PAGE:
Favorite extra items to pack
March 15, 2006 5:08 PM   Subscribe

When you travel is there something you pack other than clothes and toiletries to make your stay more pleasant?

I love planning my vacation AND being prepared so sometimes I pack extras. I like packing smelly candles for atmopshere and possibly to make the room smell better than mold/smoker-that-was-last-inhabiting-room, etc. I pack chalk to leave messages for traveling companions (when there can be no cell phones). Regular kit with first aid/earplugs and the like. Baggies for leftovers to feed birds/stray dog. Small blow-up float just because. A couple nips in case I want Baileys in my coffee. What is your favorite item to pack??
posted by beccaj to Travel & Transportation (56 answers total) 8 users marked this as a favorite
A compass.
posted by airguitar at 5:10 PM on March 15, 2006

A copy of The Great Gatsby, and a Swiss Army Knife.
posted by matthewr at 5:11 PM on March 15, 2006

Always a book.
posted by bonehead at 5:12 PM on March 15, 2006

Fresh ground coffee, a small French press, a small bottle of single malt whiskey and - whenever possible - a guitar.

This way you have fresh coffee first thing in the morning, don't have to raid the minibar for a nightcap, and can entertain yourself during the dullest of moments.

(I once spent six months living in the Adelphi Hotel in Liverpool. I would not have survived it without the above).
posted by unSane at 5:14 PM on March 15, 2006

Oh, and a camera.
posted by unSane at 5:16 PM on March 15, 2006

If I'm staying in a hotel where Pepsi is served, I pack Coke.
posted by Kwantsar at 5:16 PM on March 15, 2006

Small individual serving snacks--baggies of wheat-thins, granola bars, raisins, etc. If you have special food-needs (as I do) this can help you from struggling with hunger from less-than-adequate meals in a strange place.
posted by divka at 5:19 PM on March 15, 2006

A decent pillow.
posted by mckenney at 5:22 PM on March 15, 2006

always: notepad, pen, pleatherman, camera.
if im flying: PSP & a book.
posted by juv3nal at 5:31 PM on March 15, 2006

If you're not bringing your cell phone (eg. traveling from CDMAland to GSMland), bring a battery powered alarm clock. I have been using my phone as alarm clock since forever, and some times I traveled abroad (and left the phone at home) I found myself with no way to be "alarmed" outside the hotel (or even in some hostels). Wristwatch alarm is just too weak.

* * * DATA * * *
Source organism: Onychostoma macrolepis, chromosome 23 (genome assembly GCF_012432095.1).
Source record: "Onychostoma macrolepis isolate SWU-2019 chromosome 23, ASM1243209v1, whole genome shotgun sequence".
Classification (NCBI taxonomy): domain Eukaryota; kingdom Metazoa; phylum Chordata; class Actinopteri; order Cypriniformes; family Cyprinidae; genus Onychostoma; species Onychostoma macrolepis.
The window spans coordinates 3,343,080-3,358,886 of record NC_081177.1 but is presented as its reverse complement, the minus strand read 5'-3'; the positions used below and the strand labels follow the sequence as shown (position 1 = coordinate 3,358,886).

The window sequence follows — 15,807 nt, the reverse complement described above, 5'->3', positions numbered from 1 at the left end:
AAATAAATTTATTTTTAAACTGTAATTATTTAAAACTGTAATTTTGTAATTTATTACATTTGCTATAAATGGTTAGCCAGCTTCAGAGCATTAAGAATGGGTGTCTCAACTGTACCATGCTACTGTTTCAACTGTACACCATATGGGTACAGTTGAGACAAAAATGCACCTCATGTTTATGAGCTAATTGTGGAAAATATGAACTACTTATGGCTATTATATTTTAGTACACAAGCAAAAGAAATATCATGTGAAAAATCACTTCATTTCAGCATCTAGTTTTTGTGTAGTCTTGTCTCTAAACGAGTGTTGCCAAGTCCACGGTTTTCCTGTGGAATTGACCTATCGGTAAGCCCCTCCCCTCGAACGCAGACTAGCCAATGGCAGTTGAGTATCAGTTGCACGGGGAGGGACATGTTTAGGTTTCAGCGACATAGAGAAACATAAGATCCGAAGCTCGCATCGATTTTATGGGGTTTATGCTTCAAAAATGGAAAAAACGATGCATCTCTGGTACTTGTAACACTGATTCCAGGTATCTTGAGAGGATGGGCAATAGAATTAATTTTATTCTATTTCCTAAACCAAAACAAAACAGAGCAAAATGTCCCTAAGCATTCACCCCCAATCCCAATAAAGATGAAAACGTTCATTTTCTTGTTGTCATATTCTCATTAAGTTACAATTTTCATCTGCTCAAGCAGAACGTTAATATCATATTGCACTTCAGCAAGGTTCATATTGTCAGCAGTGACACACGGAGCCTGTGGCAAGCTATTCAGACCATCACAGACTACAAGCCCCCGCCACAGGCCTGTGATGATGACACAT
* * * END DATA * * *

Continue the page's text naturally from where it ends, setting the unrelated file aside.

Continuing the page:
Of course, having a desk analog alarm clock wake you up in the train makes you look some 60 years older...
posted by qvantamon at 5:39 PM on March 15, 2006

There are not many places like this anymore, but outside major centres where you don't speak the local language and can't get English newspapers and magazines you will enjoy a shortwave radio.

Also, this is a big problem in SE Asia and I would see western tourists make this mistake all the time. Keep your appearance respectable, and your clothing modest. Do you really need that huge backpack, walking stick, and canteen in the middle of a city?

((former international development worker))
posted by Deep Dish at 5:47 PM on March 15, 2006

I love to grab a few good books, since i never know what kind of reading mood i'll be in.
also a video ipod (always with a charger!) works wonders for those lonely nights.
hope ive helped!
posted by Building at 5:50 PM on March 15, 2006

knitting, book, and ipod. I could survive with nothing else, but my god I need the boredom-killers.
posted by kalimac at 6:14 PM on March 15, 2006

A book, absolutely.
posted by nuclear_soup at 6:34 PM on March 15, 2006

Teabags. Damn foreigners can never get them right.
posted by blag at 6:51 PM on March 15, 2006

I second what divka said: Lots of little snack bars that you like, because you never know when you're going to be hungry, and since travelling throws your rhythm off a bit, you'll be set if you need to eat when nothing's around/open.
posted by davejay at 7:07 PM on March 15, 2006

Playing cards and a kite. I always bring a kite on beach vacations. It's great, relaxing fun and an automatic conversation-starter.
posted by bonheur at 7:13 PM on March 15, 2006

Gesswein slippers. Extra bandannas. Plastic bags for dirty laundry so it don't stink up a place.
posted by docpops at 7:21 PM on March 15, 2006

My pillow!
posted by punkrockrat at 7:27 PM on March 15, 2006

I take a thin down comforter that packs down to nothing, mindless stuff to do in the evenings, like a pedicure kit, and sometimes a blow-up balance ball.
posted by crabintheocean at 7:29 PM on March 15, 2006

Books, notepad & pen, music, excellent snacks (something beyond just chips or candy), wine & opener, massage oil.
posted by moira at 7:29 PM on March 15, 2006

A book or several. A walkman/ipod with speakers.

And as another said, if possible a Guitar....
posted by gergtreble at 7:30 PM on March 15, 2006

I always have a problem trying to get my heroin through customs. Otherwise I just settle for my MP3 player.
posted by sjvilla79 at 7:32 PM on March 15, 2006

My knitting. Not only does it give me something to do, whether I am stuck on a long bus-ride, watching TV in the hotel late at night, or standing in the never-ending line at a post office, but it is the greatest conversation-starter ever. Little children will stare at you, old ladies will come up and start stroking your arm, and strange, pimpled young men will attempt to start awkward conversations in a language you don't understand. I worry that, as a young woman, American-style exuberance is likely to be misunderstood, so having something around which encourages other people to come to me is really good for meeting people on my travels. Also, knitting is kind of a universally acceptable thing for a woman to be doing. I have never been anywhere where knitting marked me as a tourist.